Depressive Disorders (Depression)
Depressive disorders are a family of mood disorders and they include Major depressive disorder, dysthymic disorders, and Depressive disorder not otherwise specified (NOS); all are often collectively referred to as simply “depression.”
Depression is one of the mostly commonly occurring types of mental illness and identifying the signs and symptoms can help with early intervention.
One of the most telling signs of depression is sudden or unexplained social isolation. Individuals who are suffering from depression tend to lose interest in engaging socially with others. They may stop going out with friends, fail to return phone calls, or frequently call in sick to work or school. They tend not to find social interactions as enjoyable or rewarding as they used to, and may even dread having to deal with other people.
Changes in Sleep
Individuals suffering from depression tend to experience changes in sleeping patterns, although how these patterns change can vary greatly from person to person. Some people have a much more difficult time falling asleep than they used to and may find themselves lying awake in bed for several hours.
Others fall asleep just fine, but frequently wake up throughout the night when previously they would have slept through. Still others may find that they suddenly need an extra three or four hours of sleep, or that they never feel fully rested. Any significant changes in sleep can be warning signs of depression.
Changes in Appetite
Depression tends to affect people’s appetites in a number of different ways. Some experience a drastic reduction of appetite and may even skip meals without realizing it. Others may have an increased desire for food which ultimately results in weight gain. Still others may simply lose their taste for certain foods that they once enjoyed.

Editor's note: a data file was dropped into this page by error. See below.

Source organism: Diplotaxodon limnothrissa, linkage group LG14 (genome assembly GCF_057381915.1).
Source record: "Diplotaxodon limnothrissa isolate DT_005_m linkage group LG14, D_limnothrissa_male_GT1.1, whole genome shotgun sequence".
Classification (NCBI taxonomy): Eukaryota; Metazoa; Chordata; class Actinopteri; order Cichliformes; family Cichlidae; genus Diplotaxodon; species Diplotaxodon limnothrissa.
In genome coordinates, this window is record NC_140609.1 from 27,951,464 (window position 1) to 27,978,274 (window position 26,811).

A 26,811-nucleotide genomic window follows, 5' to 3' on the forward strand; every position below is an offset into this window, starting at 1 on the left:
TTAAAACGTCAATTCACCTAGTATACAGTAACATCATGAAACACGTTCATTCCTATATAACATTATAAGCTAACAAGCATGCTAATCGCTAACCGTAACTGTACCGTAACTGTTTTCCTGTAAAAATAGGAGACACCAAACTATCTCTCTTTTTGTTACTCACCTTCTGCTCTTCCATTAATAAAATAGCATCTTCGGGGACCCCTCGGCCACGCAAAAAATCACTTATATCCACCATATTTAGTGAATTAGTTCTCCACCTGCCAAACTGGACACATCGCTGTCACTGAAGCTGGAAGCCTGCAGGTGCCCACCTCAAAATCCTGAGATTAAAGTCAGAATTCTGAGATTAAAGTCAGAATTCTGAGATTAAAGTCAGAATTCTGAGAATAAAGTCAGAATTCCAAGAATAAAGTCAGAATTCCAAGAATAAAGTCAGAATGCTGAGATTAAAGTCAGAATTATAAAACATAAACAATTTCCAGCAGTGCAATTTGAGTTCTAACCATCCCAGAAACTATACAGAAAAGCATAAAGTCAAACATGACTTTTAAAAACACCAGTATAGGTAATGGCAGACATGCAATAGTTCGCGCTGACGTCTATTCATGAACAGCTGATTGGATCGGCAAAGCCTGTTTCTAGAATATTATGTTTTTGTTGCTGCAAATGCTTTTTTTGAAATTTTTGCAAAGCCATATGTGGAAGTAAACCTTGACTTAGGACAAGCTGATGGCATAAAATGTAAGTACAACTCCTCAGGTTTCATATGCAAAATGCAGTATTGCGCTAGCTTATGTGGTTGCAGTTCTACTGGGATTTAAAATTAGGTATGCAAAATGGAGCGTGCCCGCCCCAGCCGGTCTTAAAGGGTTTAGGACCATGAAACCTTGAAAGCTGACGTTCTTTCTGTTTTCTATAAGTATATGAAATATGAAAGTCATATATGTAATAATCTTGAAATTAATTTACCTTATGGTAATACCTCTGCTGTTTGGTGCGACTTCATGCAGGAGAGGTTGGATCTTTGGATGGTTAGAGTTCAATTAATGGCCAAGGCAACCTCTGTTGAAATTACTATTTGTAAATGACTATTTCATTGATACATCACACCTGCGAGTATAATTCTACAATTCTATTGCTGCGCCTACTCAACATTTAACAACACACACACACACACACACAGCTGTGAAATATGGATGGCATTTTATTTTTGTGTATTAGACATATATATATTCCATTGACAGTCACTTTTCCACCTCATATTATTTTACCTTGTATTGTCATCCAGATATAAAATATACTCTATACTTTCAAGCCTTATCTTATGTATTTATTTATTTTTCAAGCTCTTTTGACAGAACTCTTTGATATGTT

Reduced Energy Levels
Individuals suffering from depression also tend to experience significantly reduced energy levels and a general sense of fatigue. Although these feelings are often related to problems with sleep or appetite, they can also occur independently of either of these signs of depression. This reduction in energy can lead to lower hygiene levels and lack of personal care, decreased productivity at work or school, and general neglect of daily tasks or responsibilities.
Anhedonia (Lack of Interest in Activities or Hobbies)
Anhedonia, literally “the lack of joy,” refers to a loss of interest in hobbies or activities which previously were enjoyed and felt like fun. People suffering from depression often stop engaging in hobbies or other enjoyable activities to an extent that is noticeable by other people. Hobbies or activities that are physical in nature such as exercise or sex seem to be particularly affected by depression.
Web MD: Risk Factors and Warning Signs for Depression and Suicide - https://www.webmd.com/depression/guide/depression-recognizing-signs-of-suicide
Web MD: Untreated Depression - https://www.webmd.com/depression/guide/untreated-depression-effects
Psychotherapy: 15 Warning Signs of Depression - https://www.psychotherapist.net/depression.html